New York's brash former mayor, Ed Koch, dies at 88

Story highlights

  • There will be a funeral Monday for Ed Koch
  • Koch served as New York City mayor for three terms
  • He died Friday morning of congestive heart failure
  • His personality made him popular nationwide

Ed Koch, the brash former New York City mayor who typically greeted constituents with a "How'm I doin'?" died Friday at the age of 88, his spokesman said.

Koch died of congestive heart failure, spokesman George Arzt said. The former mayor felt very tired Thursday morning and was admitted to the intensive care unit, Artz said. Koch lost consciousness that afternoon and passed away around 2 a.m. Friday.

The lawyer-turned-public servant was a U.S. congressman from 1968 until he ran for mayor of the city in 1977. He served three terms until David Dinkins defeated him in a Democratic primary.

New York City has lost "an irrepressible icon," Mayor Michael Bloomberg said in a statement.

"In elected office and as a private citizen, he was our most tireless, fearless, and guileless civic crusader," Bloomberg said. "We will miss him dearly, but his good works -- and his wit and wisdom -- will forever be a part of the city he loved so much."

Koch told New York magazine in 1998: "I think my personality was helpful in this job. I always had a great sense of humor, though I am also pretty reserved personally. I mean, I don't go to chichi parties; never did. I don't like going to dinners other than small dinners at the homes of people. But I realized that if I was to harness the energies of the people of the city of New York and give them back their pride, I would have to become bigger than life. And I did."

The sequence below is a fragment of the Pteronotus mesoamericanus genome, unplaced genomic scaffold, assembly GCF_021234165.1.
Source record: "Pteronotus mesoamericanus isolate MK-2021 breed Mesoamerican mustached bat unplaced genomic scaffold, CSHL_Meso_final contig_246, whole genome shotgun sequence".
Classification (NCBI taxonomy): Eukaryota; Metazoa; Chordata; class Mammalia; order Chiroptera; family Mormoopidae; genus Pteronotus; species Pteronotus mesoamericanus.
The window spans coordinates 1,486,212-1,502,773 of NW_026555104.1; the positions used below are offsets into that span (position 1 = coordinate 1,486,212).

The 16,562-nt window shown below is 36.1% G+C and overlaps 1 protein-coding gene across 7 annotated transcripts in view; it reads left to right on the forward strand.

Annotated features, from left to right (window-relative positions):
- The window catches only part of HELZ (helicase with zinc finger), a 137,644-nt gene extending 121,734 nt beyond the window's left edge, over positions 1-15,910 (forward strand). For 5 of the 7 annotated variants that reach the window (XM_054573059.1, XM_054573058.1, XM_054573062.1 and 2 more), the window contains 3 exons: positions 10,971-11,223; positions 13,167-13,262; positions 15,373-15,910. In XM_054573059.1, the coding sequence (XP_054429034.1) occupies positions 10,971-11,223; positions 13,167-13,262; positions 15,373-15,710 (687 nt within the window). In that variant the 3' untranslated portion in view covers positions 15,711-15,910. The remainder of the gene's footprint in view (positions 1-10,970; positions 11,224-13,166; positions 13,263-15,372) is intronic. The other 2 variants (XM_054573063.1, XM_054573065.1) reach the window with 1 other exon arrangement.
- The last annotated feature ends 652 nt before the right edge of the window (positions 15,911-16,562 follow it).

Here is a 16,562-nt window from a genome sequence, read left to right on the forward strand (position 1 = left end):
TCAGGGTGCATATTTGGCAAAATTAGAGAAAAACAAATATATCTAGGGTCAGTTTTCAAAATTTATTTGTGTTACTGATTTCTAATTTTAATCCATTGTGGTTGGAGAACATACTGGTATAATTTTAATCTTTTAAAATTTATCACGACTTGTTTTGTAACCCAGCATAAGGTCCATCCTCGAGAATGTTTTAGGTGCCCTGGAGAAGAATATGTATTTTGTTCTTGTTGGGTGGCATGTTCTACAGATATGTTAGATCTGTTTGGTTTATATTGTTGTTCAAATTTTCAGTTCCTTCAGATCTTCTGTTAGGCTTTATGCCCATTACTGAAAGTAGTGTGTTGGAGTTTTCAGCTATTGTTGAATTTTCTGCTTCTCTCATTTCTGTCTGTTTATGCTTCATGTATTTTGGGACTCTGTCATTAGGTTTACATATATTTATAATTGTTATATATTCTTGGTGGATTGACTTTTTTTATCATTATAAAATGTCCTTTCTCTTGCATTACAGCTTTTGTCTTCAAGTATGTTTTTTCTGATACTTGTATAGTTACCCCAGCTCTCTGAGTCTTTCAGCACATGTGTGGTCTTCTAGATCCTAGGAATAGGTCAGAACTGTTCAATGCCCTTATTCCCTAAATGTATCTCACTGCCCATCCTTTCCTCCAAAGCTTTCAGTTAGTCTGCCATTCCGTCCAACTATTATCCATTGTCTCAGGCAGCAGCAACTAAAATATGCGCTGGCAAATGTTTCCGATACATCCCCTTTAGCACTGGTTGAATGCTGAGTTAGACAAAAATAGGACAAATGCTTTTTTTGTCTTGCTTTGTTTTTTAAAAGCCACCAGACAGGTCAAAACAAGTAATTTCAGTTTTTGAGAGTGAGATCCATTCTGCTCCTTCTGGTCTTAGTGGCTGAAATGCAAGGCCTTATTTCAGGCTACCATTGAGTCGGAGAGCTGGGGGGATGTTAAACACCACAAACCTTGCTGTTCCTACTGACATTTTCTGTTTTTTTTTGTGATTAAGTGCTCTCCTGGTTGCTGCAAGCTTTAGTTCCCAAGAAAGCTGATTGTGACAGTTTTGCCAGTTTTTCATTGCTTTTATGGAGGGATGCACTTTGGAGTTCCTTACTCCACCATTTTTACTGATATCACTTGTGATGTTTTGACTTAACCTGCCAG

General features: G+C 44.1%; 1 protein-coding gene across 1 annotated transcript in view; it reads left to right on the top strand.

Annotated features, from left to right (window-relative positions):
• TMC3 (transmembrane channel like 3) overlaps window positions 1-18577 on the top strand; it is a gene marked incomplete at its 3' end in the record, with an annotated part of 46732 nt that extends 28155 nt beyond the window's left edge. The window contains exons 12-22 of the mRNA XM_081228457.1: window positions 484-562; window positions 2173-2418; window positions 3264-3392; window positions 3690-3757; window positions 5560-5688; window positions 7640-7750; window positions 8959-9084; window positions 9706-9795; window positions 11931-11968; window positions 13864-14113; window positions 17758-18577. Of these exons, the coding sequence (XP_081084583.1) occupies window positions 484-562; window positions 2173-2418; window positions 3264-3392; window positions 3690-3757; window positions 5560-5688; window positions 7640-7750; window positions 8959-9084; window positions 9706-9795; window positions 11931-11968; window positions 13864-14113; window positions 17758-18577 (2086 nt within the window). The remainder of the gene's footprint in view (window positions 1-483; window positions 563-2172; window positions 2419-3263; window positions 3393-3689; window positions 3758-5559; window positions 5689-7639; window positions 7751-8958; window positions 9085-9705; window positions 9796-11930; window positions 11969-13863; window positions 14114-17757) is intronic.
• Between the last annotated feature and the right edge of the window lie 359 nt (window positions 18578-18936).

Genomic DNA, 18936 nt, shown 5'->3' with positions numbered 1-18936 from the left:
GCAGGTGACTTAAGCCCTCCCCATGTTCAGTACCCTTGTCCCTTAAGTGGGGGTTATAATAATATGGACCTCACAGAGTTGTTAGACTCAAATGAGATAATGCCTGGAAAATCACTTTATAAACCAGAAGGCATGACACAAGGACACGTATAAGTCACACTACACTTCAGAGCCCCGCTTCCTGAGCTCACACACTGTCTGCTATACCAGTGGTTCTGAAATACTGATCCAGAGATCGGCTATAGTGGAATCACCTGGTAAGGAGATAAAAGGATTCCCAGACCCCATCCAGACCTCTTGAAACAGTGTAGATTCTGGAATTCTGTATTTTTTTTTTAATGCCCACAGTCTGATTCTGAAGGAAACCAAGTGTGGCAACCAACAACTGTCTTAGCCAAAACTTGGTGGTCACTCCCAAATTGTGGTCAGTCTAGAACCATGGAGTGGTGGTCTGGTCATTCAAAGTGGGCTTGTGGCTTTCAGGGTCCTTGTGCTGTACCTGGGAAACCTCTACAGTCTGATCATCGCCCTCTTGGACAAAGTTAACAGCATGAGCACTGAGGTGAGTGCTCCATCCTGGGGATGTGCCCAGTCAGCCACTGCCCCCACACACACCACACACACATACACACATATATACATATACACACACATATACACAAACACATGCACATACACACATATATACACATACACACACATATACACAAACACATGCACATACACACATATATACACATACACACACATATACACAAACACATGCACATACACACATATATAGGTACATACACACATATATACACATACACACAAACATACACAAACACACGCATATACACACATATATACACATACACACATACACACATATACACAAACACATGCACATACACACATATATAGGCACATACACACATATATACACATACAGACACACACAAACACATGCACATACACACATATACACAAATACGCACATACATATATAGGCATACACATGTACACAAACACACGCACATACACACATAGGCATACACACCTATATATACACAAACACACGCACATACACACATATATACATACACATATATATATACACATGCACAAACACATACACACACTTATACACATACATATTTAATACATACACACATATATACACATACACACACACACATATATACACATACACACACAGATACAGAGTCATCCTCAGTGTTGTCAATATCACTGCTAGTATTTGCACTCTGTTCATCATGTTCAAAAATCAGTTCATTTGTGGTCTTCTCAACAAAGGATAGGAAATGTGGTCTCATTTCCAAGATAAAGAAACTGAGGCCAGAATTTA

Remembering Ed Koch
Remembering Ed Koch

    JUST WATCHED

    Remembering Ed Koch

MUST WATCH

Remembering Ed Koch 03:58
PLAY VIDEO
Ed Koch: 'God gave me a good hand'
Ed Koch: 'God gave me a good hand'

    JUST WATCHED

    Ed Koch: 'God gave me a good hand'

MUST WATCH

Ed Koch: 'God gave me a good hand' 01:06
PLAY VIDEO
Writer: Koch was New York
Writer: Koch was New York

    JUST WATCHED

    Writer: Koch was New York

MUST WATCH

Writer: Koch was New York 02:25
PLAY VIDEO

Tweeters loved Koch's 'New York-iness'